4 Secrets You Need to be a Successful Web Writer

Writer typing on laptop with smartphone on table

Web writing is a foot in the door to a massive industry … $335 billion and growing, to be precise. In fact, it’s supposed to reach $515 billion in less than three years!

Trained web writers are in big demand. With over 30 million businesses in the U.S. and less than 100,000 writers available (according to the U.S. Census Bureau), web writing is booming.

And that figure of 100,000 writers is more likely cut in half when you remove authors and journalists. So, we’re looking at around 600 businesses per web writer!

Then factor in all the companies who use multiple freelance writers … the opportunity gets even bigger.

To be a successful web writer, you need to learn the foundational web writing skills. But that’s the easy part.

You see, successful web writers have four things in common … Four secrets that lead to long-term success and income growth. Let’s find out what they are.

Secret #1: Specialize

Successful web writers specialize in one niche.

For example, they might be travel industry writers specializing in content marketing for travel companies … B2B (Business-to-Business) writers specializing in email writing … industrial safety writers specializing in electrical safety equipment … financial industry writers specializing in social media and so on.

Why is a specialization important?

Imagine a company sells household furniture. They need a web writer for a series of blog posts on their furniture range.

Now, two web writers apply for the project.

The first specializes in web writing for furniture companies, mainly writing email campaigns and managing social media channels.

The second writes blog posts for businesses. They don’t specialize in an industry, rather they prefer to only write blog posts, writing across several unrelated industries.

Which one will get the gig, all else being equal?

The first one will … every time.

A business would much rather work with a web writer who knows their industry. They want someone who knows the difference between a camelback lounge and a chesterfield lounge … they want an expert.

The business doesn’t care so much whether the first applicant has written blog posts or not. Instead, they want an expert who understands them and their audience.

This is why specialization is so important. You’ll be perceived as an expert in your niche and you’ll be able to charge accordingly. More on this later.

Secret #2: Generate Ideas

Marketers are busy people. They’re generally juggling dozens of tasks at once. Think how you can help them. Come up with ideas for content.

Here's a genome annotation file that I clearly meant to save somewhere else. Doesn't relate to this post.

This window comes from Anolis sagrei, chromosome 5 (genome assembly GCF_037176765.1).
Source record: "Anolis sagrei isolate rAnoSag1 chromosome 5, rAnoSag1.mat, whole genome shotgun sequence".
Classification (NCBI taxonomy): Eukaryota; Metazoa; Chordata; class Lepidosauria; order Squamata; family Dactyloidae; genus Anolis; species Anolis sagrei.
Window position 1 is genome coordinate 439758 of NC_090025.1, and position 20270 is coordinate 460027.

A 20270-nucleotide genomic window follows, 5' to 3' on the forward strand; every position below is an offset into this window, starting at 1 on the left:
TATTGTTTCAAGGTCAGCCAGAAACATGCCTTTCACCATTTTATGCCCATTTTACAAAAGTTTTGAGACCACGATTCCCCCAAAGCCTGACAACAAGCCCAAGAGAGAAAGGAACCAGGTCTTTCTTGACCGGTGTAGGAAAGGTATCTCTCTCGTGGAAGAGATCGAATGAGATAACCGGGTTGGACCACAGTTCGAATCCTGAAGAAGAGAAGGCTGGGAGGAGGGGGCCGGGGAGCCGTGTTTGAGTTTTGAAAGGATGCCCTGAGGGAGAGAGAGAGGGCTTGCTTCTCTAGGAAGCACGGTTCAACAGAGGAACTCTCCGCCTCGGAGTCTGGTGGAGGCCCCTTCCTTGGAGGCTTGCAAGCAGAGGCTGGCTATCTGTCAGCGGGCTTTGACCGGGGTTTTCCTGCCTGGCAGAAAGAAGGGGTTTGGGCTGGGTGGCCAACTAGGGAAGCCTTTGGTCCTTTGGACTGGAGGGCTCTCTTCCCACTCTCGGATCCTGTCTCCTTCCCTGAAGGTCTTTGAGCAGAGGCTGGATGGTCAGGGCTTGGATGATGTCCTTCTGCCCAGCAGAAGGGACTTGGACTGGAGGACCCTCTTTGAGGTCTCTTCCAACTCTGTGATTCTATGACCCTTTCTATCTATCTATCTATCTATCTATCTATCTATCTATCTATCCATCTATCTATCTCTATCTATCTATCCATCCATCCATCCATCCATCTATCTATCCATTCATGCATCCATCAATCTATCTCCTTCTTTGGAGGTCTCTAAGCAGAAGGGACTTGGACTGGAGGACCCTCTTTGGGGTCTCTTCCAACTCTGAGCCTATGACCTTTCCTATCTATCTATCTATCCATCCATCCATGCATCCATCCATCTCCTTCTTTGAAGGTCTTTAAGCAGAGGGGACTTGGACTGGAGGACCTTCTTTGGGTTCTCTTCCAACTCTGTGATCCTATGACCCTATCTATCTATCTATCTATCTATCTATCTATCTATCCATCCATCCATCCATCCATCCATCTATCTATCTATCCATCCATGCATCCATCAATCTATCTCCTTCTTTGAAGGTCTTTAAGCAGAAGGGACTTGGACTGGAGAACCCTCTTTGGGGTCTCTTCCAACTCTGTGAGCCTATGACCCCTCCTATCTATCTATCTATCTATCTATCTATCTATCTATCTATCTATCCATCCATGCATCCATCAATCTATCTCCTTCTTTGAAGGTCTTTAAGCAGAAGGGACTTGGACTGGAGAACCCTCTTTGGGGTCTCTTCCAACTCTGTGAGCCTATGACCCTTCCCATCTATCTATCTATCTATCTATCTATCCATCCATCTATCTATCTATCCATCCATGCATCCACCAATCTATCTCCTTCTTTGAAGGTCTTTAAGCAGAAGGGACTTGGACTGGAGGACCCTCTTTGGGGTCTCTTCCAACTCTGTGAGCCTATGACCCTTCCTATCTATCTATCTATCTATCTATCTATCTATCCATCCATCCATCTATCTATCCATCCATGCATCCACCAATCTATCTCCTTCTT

For example, imagine you’re writing a weekly blog for a company who has luxury hotels in Washington and New York. The company provides you with a list of blog post ideas and you bring these stories to life.

What if you turn this around and provide them with ideas, instead of just them feeding ideas to you?

Spend some time brainstorming ideas for blog topics. It could be a series on the top three places to see in one day, a series on luxury shopping destinations, a series on available city tours, and so on.

Then pitch your ideas to the company.

Chances are, they’ll love it. The marketing team might want you to take a slightly different angle, but that’s okay.

By doing this, you’re perceived as more than just a web writer. You become an important part of their team. Before long, they’ll be contacting you for more ideas.

If you become their idea-generator, they come to rely on you. And it’s a win-win. You’ve helped them by easing their workload and you have work scheduled well into the future.

Secret #3: Look for Opportunities

In a similar vein, a successful web writer always looks for opportunities.

Staying with our luxury hotel chain example, imagine you notice their pages aren’t optimized for SEO (Search Engine Optimization). Offer to optimize their pages.

Or perhaps they don’t post to Facebook consistently. When they do, the posts are poorly written. Offer to manage their social media channels.

If you’re more technically minded, look at their bookings page. Is it easy to use? Does it provide a smooth experience for the user? If not, offer to fix it for them.

Do they use email to keep their guests informed of the latest deals? Who’s in charge of their email campaigns? Offer to write their email campaigns.

When a subscriber signs up, do they get a series of automated welcome emails which explain more about the services the hotel chain offers? Are the emails warm and friendly or cold and impersonal? Offer to re-write their email welcome sequence.

The possibilities really are endless.

A successful web writer will look for these opportunities. And once they see an opportunity, they’ll pitch an offer to the client.

But what if you don’t have the skills needed? Easy. Say yes to the project, then learn the skills! Take the relevant AWAI program and be up to speed in no time.

Confession time … I’ve done this before. I simply blended the course fee into my price, took the course to learn the specific skills needed, then completed the project. I was effectively paid to learn a new web writing skill, one I can use for future projects!